November 10, 2012 11:00 PM | Staff
[Guest reviewer Colin Brown profiles each game in The Harvest Bundle currently running on IndieGames' co-created site Indie Royale.]
One thing that indie games have always been particularly good at is taking older game conventions to remix and reinvent into something fresh and new. It's no secret that Spaces of Play borrows the main gameplay gimmick of Spirits from Lemmings, but that indie spark does a lot to twist it into a unique creation. The game still revolves around shepherding helpless, adorable creatures and sacrificing them for the greater good, but a splendid audiovisual style and neat wind based mechanics provides a new, entertaining experience.
The abstracted narrative of Spirits gets off to a great start by showcasing a fascinating cycle of life and death. When leaves fall to the ground, they generate tiny spirits that must reach a portal to be recycled back into the tree. By sacrificing these spirits to exploit their elemental capabilities, you can dig through rocks, grow ramps, generate jet-streams and cut off the wind to allow the rest to reach their goal. Particularly fascinating is the airflow, which is generated in a lovely natural way that curves and meshes with the environment and competing gusts. The spirits are like tiny leaves themselves, so the slightest gust can carry them up and over the various obstacles.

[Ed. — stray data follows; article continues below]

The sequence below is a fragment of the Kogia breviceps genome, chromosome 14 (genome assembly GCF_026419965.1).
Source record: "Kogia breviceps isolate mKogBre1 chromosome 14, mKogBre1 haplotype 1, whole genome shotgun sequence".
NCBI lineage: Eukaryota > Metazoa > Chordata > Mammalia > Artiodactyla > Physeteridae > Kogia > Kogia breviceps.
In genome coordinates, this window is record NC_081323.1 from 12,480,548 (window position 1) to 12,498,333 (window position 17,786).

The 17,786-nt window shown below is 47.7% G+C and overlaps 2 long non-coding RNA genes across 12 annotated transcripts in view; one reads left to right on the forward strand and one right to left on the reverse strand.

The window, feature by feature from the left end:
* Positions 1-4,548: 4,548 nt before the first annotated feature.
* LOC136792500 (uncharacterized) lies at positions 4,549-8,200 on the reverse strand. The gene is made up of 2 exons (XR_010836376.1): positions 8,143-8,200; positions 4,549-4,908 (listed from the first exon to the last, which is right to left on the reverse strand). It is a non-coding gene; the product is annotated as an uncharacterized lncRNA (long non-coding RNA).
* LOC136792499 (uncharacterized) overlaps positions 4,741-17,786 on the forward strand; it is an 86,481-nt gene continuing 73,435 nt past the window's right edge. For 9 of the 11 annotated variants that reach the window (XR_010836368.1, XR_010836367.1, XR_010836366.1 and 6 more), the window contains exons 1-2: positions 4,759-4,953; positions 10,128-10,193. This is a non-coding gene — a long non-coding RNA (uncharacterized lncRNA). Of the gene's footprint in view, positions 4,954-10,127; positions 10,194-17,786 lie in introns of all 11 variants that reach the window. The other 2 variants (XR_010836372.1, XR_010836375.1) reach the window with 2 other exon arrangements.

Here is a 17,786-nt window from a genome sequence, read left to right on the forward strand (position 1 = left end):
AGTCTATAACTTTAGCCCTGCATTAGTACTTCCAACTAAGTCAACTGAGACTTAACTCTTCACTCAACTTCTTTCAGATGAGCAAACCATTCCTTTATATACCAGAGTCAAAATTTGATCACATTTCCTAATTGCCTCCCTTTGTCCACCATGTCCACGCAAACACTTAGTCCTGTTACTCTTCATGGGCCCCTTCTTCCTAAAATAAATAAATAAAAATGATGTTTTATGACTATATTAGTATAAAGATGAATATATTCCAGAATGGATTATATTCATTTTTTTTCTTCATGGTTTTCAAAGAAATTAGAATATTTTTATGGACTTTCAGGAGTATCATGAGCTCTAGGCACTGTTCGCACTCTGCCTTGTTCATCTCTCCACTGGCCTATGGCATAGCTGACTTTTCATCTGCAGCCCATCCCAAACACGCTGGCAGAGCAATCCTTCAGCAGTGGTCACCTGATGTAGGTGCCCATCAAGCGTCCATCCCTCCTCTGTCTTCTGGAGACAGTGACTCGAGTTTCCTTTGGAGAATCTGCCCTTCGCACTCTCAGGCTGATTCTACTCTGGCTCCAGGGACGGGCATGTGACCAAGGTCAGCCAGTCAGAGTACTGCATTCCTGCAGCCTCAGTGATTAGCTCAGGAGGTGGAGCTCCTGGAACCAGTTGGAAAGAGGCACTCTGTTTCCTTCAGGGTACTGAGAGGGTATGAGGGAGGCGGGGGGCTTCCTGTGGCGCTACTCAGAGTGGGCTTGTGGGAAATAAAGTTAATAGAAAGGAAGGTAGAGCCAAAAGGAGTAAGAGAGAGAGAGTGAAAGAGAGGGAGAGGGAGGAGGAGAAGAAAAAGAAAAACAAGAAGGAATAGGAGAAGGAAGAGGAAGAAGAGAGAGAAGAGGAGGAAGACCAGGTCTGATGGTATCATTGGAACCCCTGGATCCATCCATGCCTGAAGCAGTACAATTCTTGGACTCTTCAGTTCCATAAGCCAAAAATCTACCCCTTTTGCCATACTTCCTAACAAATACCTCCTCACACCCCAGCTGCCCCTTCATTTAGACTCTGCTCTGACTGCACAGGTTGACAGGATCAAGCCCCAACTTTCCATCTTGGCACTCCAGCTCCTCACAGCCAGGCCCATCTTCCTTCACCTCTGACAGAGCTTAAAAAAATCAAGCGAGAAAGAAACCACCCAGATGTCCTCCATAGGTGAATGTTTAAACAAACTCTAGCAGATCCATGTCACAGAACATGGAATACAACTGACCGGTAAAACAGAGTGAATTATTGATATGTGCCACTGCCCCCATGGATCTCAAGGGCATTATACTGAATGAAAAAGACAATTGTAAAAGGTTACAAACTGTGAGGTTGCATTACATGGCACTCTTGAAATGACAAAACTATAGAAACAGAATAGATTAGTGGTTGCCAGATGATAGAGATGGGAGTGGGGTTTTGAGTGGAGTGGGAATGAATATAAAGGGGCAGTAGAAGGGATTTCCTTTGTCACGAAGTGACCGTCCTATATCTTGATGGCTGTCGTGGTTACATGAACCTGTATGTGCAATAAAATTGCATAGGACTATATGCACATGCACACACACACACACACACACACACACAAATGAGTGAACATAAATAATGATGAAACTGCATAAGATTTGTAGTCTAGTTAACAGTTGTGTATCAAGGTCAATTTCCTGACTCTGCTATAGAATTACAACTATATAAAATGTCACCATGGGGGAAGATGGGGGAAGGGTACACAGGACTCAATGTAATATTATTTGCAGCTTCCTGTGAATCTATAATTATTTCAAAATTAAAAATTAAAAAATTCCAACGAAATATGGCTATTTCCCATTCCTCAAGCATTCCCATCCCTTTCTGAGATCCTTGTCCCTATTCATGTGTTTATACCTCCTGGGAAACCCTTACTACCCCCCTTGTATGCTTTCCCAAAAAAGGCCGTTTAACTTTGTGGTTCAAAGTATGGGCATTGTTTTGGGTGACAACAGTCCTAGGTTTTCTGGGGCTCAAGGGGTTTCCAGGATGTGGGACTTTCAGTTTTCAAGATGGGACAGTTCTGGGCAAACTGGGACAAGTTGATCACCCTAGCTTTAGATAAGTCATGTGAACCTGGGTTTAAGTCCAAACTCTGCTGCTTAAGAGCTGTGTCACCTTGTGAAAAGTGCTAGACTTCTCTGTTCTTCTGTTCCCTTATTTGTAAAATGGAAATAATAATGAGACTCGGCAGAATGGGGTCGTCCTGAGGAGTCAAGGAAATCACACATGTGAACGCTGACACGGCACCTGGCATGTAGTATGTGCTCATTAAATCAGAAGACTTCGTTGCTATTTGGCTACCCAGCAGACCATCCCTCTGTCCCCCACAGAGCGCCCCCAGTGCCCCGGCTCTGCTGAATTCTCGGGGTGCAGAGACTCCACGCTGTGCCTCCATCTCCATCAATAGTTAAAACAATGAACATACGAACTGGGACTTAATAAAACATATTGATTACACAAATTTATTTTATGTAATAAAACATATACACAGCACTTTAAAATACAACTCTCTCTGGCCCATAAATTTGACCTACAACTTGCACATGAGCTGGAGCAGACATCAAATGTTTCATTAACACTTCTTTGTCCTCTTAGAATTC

Like so many indie games inspired by the past, Spirits uses modern physics, like the aforementioned wind, to greatly improve and revamp the experience. It's a smart move, which allows for a much wider variety of solutions to each puzzle. Generally, each level in Spirits is freeform enough to be solved through a ton of different methods; even if there is a one true perfect solution, there's enough leeway to puzzle out your own method in the rather challenging levels. The other wonderful modern addition is the painterly art style that permeates the game. With the absolutely gorgeous visuals and a relaxing soundtrack (included in the Indie Royale as a bonus), Spirits looks and sounds really sharp. Spaces of Play may have turned to retro gameplay as an inspiration, but the visual design skews much more towards a very modern and artistic style.
In the end, Spirits is a good indication of how some indie games can take an old experience and make it not only new again, but beautiful as well. Its a genuine, enjoyable little game with terrific open ended design. By obscuring the "right" or "perfect" solution, Spirits is a game that you can really approach from any direction. It's a challenge, but in a strictly conceptual sense; the game works just as well when you're clearing a level or two on quick breaks as it does when you devote an hour or two to nailing the minimalist solutions. It really is an overlooked gem, so be sure not to skip it.
[Mutant Mudds, Spirits, Avernum: The Great Trials Trilogy, Pineapple Smash Crew, and BasketBelle are available now in the Harvest Bundle at Indie Royale.]